At the risk of being critical…

Much has been written about what makes a golf course great. Acknowledging the subjectivity of that question, allow me to invert the argument and ask what makes a golf course bad? Perhaps not ‘bad’, I don’t think that is necessarily fair, more specifically what are the factors that detract from a course being great? I’m sure many of us who have played this game for some time have fond memories of the old and tired muni or a ‘goat track’ where we played many rounds, often as a junior. If we’re being critical, that’s easy. But what about the factors that differentiate a good course from being great?

Course reviews on this blog identify the following headings: aura, value, course condition, and overall experience. I seek to discuss important factors like layout, practice facilities and the staff and member/player vibe (are they friendly and welcoming?). They are intended to provide a reader with a good sense of the course and help inform decisions on playing there, but more importantly, to manage expectations if and when they do play.

As I look back, one challenge to date has been my ability to provide honest, constructive criticism of a course or any of the areas of which I review. I am going to make a better effort to provide clear and honest critical feedback on the courses I’ve played. And while I acknowledge this is a challenge for someone who is a chronic glass-half-full guy I want to embrace the responsibility I have set for myself with this blog to provide honest, experiential and constructive feedback. It is easy to write about how great a course is. I could write a book about Cape Breton golf courses (the ones I’ve played anyway). Over the year I feel I will take a pass at an Eagles Nest 2.0 review; a course I liked but did not love and will unpack with a critical pen. Finding a respectfully critical voice is an exercise I look to embrace in 2015. And while I am at it, I should consider a Grand Niagara 2.0 article. The more I play that course the more I like it. I look forward to sharing why on both accounts.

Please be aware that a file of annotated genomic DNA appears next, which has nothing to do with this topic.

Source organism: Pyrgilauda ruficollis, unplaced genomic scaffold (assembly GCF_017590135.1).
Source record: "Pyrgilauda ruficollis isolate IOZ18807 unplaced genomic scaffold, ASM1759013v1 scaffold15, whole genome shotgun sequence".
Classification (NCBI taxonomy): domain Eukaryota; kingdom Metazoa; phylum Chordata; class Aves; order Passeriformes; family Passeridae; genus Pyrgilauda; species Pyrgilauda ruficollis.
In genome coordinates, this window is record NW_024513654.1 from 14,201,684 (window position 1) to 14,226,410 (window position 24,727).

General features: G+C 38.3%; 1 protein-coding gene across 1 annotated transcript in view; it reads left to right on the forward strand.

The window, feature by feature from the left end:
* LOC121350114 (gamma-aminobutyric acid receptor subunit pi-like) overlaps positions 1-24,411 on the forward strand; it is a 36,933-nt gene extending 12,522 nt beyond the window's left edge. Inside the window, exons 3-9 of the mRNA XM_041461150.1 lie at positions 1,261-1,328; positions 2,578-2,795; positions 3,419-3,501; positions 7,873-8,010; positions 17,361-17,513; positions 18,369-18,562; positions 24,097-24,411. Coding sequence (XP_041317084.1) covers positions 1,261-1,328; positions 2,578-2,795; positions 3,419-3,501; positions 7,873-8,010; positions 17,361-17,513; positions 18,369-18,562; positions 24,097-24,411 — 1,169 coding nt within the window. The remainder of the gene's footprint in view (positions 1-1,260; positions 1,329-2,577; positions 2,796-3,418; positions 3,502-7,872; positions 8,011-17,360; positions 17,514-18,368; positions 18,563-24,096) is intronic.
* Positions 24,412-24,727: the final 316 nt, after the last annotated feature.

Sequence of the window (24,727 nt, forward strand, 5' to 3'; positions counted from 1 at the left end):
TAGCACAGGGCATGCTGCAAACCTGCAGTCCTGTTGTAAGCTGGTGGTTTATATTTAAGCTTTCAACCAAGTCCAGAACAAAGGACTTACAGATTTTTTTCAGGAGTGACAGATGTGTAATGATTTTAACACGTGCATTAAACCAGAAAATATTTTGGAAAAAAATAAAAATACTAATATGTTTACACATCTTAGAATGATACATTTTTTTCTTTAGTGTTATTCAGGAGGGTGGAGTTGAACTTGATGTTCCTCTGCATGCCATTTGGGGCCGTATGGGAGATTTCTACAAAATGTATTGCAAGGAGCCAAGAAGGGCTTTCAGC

Don’t expect a wholesale change to my writing style. I am not going to become an angry golf curmudgeon but I would like to explore a more critical voice and by doing so I feel I will be able to make a more meaningful (albeit modest) contribution to public golf in Canada.


2 thoughts on “At the risk of being critical…

  1. Mike

    Certainly nothing wrong with being critical if it’s warranted. My approach is that when I do criticize, I try and keep it constructive. Like you mentioned, when you a play a course several times you may start to see it differently as well. All we can do as writers is try and be as honest as possible to convey our thoughts and experiences, whether it’s a course we played once, or an old favorite. Good luck!


    • Agreed, Josh
      But I contend (from experience) it is easier to write about what is positive and more challenging to share a constructively critical point. I appreciate the encouragement and hope the emergence of an honest, critical voice creates balance and more enjoyment for readers.
      PS – love the pics from your trip, the courses look outstanding!
      Thanks, Mike

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